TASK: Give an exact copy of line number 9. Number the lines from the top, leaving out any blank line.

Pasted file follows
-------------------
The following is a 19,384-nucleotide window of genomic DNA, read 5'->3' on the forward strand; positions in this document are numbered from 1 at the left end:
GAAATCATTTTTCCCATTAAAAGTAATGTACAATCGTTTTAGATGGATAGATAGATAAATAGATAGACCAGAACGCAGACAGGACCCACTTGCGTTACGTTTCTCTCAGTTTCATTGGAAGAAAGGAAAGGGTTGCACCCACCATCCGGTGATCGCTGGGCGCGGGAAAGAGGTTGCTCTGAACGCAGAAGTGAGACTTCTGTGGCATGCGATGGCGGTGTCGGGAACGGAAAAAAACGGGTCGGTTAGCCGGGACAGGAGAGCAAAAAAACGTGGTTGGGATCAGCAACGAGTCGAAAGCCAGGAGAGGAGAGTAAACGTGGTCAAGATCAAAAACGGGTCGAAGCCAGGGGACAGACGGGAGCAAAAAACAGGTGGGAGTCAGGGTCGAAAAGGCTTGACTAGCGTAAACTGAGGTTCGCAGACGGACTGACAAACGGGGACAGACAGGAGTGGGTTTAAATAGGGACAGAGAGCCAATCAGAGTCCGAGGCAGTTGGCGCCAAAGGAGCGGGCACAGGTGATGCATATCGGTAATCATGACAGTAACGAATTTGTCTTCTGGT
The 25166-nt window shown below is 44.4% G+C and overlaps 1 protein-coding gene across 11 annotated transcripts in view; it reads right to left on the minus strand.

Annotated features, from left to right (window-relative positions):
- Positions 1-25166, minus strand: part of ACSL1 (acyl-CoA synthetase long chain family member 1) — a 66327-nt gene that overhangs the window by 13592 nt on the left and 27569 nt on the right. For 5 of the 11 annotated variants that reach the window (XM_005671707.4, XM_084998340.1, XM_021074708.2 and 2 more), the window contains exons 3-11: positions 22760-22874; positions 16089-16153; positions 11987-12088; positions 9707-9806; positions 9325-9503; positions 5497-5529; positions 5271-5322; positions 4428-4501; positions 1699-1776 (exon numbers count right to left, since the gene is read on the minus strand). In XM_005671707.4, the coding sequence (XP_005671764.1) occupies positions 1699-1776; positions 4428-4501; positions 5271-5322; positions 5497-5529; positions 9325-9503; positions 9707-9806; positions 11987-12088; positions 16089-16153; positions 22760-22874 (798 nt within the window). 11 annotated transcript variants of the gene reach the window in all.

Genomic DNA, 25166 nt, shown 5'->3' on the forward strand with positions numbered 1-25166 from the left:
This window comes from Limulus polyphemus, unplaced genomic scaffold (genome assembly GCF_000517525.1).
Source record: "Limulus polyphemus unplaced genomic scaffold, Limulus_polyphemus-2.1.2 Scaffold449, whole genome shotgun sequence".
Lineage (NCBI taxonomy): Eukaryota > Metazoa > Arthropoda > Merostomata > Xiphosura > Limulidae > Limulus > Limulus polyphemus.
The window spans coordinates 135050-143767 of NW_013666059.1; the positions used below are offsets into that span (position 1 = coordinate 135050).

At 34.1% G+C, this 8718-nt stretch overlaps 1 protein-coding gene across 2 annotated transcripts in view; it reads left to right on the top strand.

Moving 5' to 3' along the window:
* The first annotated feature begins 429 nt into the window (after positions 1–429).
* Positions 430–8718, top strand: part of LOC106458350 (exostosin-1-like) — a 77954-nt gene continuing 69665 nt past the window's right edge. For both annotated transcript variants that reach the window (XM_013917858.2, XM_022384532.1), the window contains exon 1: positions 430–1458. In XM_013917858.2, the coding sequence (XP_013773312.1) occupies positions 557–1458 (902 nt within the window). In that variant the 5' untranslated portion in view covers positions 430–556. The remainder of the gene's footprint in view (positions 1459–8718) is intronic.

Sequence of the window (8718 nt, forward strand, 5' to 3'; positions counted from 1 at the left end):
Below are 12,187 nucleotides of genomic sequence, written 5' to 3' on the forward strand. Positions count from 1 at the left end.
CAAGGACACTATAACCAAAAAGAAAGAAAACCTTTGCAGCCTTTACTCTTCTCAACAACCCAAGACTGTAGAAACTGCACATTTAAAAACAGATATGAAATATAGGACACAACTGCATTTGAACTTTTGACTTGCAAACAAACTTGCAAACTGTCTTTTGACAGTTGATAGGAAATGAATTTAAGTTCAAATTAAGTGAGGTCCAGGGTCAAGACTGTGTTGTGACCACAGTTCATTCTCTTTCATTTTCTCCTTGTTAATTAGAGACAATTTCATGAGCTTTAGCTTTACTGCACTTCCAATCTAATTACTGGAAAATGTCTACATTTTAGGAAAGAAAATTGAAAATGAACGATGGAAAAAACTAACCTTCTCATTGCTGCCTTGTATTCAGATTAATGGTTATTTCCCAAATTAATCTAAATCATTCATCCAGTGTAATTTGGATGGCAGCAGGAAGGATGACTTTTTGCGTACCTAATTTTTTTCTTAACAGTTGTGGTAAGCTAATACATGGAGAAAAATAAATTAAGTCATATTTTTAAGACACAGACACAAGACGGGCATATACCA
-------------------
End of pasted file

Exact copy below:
Lineage (NCBI taxonomy): Eukaryota > Metazoa > Arthropoda > Merostomata > Xiphosura > Limulidae > Limulus > Limulus polyphemus.